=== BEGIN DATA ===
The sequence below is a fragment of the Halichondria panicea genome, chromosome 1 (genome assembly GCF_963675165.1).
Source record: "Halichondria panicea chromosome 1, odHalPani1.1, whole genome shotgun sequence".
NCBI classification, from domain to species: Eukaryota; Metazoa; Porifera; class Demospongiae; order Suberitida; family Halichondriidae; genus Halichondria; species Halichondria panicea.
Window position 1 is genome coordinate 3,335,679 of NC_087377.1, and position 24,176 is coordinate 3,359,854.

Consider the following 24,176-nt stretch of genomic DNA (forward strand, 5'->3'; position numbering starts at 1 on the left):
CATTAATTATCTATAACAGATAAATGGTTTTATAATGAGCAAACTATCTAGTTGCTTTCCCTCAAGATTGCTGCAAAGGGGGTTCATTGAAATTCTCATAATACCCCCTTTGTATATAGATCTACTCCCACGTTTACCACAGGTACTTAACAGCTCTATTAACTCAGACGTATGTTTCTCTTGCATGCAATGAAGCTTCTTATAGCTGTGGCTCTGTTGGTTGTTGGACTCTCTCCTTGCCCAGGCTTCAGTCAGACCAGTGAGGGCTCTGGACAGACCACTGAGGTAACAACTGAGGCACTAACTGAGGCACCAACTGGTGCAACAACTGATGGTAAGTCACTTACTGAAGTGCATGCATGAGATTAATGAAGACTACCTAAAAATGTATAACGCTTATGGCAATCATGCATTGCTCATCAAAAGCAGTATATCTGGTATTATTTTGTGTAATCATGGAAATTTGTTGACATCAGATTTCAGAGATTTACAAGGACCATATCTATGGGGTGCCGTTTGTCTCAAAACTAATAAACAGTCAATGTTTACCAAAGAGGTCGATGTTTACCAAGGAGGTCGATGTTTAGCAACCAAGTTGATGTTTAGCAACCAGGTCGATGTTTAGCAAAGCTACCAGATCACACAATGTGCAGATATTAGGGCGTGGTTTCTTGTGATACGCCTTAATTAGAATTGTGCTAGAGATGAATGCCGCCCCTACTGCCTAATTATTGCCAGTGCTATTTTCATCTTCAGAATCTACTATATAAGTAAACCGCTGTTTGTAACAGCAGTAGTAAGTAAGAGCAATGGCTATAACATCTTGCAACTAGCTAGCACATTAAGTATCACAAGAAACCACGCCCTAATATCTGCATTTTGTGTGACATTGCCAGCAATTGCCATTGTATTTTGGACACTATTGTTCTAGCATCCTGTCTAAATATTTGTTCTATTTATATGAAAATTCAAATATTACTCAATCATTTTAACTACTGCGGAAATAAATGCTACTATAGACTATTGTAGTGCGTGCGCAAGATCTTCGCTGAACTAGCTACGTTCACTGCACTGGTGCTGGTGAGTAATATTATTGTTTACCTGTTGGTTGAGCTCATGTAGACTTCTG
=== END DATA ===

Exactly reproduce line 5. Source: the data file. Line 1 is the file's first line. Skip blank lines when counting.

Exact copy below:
Consider the following 24,176-nt stretch of genomic DNA (forward strand, 5'->3'; position numbering starts at 1 on the left):